Agitations of 1948
Students of the University of Dhaka and other colleges of the city organized a general strike on 11 March 1948 to protest the omission of Bengali language from official use, including coins, stamps and recruitment tests for the navy. The movement restated the demand that Bengali be declared an official language of the Dominion of Pakistan. Political leaders such as Shamsul Huq, Shawkat Ali, Kazi Golam Mahboob, Oli Ahad, Abdul Wahed and others were arrested during the rallies. Rally leader Mohammad Toaha was hospitalized after attempting to snatch a rifle from a police officer. Student leaders, including Abdul Matin and Abdul Malek Ukil took part in the procession.
In the afternoon of 11 March, a meeting was held to protest police brutality and arrests. A group of students marching towards the chief minister Khawaja Nazimuddin’s house was stopped in front of the Dhaka High Court. The rally changed its direction and moved in the direction of the Secretariat building. Police attacked the procession injuring several students and leaders, including A. K. Fazlul Huq. Continuing strikes were observed the following four days. Under such circumstances, the chief minister Nazimuddin signed an accord with the student leaders agreeing to some of the terms and conditions, without complying with the demand that Bengali be made a state language.
In the height of civic unrest, Governor-General of Pakistan Muhammad Ali Jinnah arrived in Dhaka on 19 March 1948. On 21 March, at a civic reception at Racecourse Ground, he claimed that the language issue was designed by a “fifth column” to divide Pakistani Muslims. Jinnah further declared that “Urdu, and only Urdu” embodied the spirit of Muslim nations and would remain as the state language, labelling those who disagreed with his views as “Enemies of Pakistan”. Jinnah delivered a similar speech at Curzon Hall of the University of Dhaka on 24 March. At both meetings, Jinnah was interrupted by large segments of the audience. He later called a meeting of a state language committee of action, and overruled the contract that was signed by Khawaja Nazimuddin with the student leaders. Before Jinnah left Dhaka on 28 March, he delivered a speech on radio reasserting his “Urdu-only” policy.
Shortly thereafter, the East Bengal Language Committee, presided by Maulana Akram Khan, was formed by the East Bengal government to prepare a report on the language problem. The Committee completed its report on 6 December 1950, but it was not published until 1958. The government suggested that Bengali be written in Arabic script, as a potential solution to the language conflict.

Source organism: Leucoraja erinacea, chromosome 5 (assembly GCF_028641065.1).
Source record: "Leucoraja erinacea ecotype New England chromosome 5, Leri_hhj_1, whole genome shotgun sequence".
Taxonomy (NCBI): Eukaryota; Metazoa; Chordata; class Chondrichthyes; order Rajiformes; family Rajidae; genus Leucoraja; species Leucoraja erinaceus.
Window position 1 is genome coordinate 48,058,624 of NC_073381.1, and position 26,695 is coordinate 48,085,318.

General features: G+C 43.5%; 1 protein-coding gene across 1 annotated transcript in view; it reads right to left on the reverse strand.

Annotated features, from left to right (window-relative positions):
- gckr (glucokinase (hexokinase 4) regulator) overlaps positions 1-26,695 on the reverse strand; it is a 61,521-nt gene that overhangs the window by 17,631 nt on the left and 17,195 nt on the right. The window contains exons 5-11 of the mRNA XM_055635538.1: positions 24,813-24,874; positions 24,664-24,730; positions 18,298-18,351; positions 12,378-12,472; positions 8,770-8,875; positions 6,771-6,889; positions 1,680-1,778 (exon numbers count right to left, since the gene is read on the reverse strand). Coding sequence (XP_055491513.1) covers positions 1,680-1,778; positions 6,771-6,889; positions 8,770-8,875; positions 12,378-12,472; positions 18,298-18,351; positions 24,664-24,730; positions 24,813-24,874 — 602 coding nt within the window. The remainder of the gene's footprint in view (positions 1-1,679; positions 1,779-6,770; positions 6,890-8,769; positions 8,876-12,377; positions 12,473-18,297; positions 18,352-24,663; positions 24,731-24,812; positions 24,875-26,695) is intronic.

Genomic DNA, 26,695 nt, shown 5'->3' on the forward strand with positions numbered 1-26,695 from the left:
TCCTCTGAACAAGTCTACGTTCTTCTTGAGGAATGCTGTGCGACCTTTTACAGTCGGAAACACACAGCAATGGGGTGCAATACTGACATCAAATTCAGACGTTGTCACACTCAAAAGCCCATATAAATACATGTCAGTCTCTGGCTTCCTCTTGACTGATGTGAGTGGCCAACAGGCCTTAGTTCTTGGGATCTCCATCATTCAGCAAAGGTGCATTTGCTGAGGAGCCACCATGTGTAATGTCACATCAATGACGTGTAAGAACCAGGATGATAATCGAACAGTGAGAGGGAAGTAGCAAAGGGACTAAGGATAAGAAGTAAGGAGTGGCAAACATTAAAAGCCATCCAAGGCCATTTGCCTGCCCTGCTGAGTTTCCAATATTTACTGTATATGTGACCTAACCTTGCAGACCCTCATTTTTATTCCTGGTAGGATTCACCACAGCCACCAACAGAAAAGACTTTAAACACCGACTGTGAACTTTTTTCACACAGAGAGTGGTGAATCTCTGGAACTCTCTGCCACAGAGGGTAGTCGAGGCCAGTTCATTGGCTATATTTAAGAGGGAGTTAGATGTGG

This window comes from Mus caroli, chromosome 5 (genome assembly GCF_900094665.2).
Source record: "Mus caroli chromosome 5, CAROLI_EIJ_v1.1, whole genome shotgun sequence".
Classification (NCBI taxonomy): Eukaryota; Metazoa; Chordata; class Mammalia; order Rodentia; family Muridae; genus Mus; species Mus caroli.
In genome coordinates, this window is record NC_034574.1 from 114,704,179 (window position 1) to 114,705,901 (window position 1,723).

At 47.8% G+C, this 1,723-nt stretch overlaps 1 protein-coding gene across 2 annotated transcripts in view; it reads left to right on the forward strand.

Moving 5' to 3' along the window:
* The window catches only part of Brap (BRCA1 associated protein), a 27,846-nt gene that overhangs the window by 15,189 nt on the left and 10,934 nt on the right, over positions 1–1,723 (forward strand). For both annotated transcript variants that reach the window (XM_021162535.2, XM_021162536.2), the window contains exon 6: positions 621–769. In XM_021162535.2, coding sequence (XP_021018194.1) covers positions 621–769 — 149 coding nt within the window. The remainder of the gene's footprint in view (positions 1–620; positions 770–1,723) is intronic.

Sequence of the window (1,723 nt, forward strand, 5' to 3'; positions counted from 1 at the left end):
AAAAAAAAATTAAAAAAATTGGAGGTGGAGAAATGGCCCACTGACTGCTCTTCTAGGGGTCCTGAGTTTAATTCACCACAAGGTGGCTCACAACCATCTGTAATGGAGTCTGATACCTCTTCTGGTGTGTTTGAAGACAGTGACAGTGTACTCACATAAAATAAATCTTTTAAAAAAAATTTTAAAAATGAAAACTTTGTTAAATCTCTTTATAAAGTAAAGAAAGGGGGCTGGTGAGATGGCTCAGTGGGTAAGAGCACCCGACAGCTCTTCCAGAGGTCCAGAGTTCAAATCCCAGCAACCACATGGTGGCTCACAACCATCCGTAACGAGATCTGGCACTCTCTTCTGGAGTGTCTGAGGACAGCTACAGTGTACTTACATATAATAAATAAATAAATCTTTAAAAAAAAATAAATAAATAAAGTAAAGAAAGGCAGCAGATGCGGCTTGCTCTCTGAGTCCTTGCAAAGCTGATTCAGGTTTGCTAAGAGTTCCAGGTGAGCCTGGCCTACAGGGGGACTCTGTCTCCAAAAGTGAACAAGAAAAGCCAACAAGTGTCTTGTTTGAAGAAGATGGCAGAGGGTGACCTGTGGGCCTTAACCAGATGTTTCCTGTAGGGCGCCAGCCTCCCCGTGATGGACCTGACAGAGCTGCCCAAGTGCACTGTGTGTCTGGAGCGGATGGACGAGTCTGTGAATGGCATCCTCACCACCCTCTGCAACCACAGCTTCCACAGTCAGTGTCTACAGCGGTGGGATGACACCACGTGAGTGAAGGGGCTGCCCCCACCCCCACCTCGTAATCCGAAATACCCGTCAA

Events of 1952
In 1952, Bengali students in East Pakistan rose up and protested against the Pakistani government for declaring Urdu as the national language. Majority of the Pakistani citizens (as of 1952), about 54% of the citizens, were Bengali. In the protest several students died for defending the Bengali language for themselves and for the future generations.
The Urdu-Bengali controversy was reignited when Jinnah’s successor, governor-general Khawaja Nazimuddin, staunchly defended the “Urdu-only” policy in a speech on 27 January 1952. On 31 January, the Shorbodolio Kendrio Rashtrobhasha Kormi Porishod (All-Party Central Language Action Committee) was formed in a meeting at the Bar Library Hall of the University of Dhaka, chaired by Maulana Bhashani. The central government’s proposal of writing the Bengali language in Arabic script was vehemently opposed at the meeting. The action committee called for an all-out protest on 21 February, including strikes and rallies. Students of the University of Dhaka and other institutions gathered on the university premises on 4 February and warned the government to withdraw its proposal to write Bengali in Arabic script, and insisted on the recognition of Bengali. As preparation for demonstrations was going on, the government imposed Section 144 in Dhaka, thereby banning any gatherings of more than three people.
At nine o’clock in the morning, students began gathering on the University of Dhaka premises in defiance of Section 144. The university vice-chancellor and other officials were present as armed police surrounded the campus. By a quarter past eleven, students gathered at the university gate and attempted to break the police line. Police fired tear gas shells towards the gate to warn the students. A section of students ran into the Dhaka Medical College while others rallied towards the university premises cordoned by the police. The vice-chancellor asked police to stop firing and ordered the students to leave the area. However, the police arrested several students for violating section 144 as they attempted to leave. Enraged by the arrests, the students met around the East Bengal Legislative Assembly and blocked the legislators’ way, asking them to present their insistence at the assembly. When a group of students sought to storm into the building, police opened fire and killed a number of students, including Abdus Salam, Rafiq Uddin Ahmed, Abul Barkat, Shafiur Rahman, Wahiullah and Abdul Jabbar. As the news of the killings spread, disorder erupted across the city. Shops, offices and public transport were shut down and a general strike began. At the assembly, six legislators including Manoranjan Dhar, Boshontokumar Das, Shamsuddin Ahmed and Dhirendranath Datta requested that chief minister Nurul Amin visit wounded students in hospital and that the assembly be adjourned as a sign of mourning. This motion was supported by some of the treasury bench members including Maulana Abdur Rashid Tarkabagish, Shorfuddin Ahmed, Shamsuddin Ahmed Khondokar and Mosihuddin Ahmed. However Nurul Amin refused the requests.
Information Reference: Wikipedia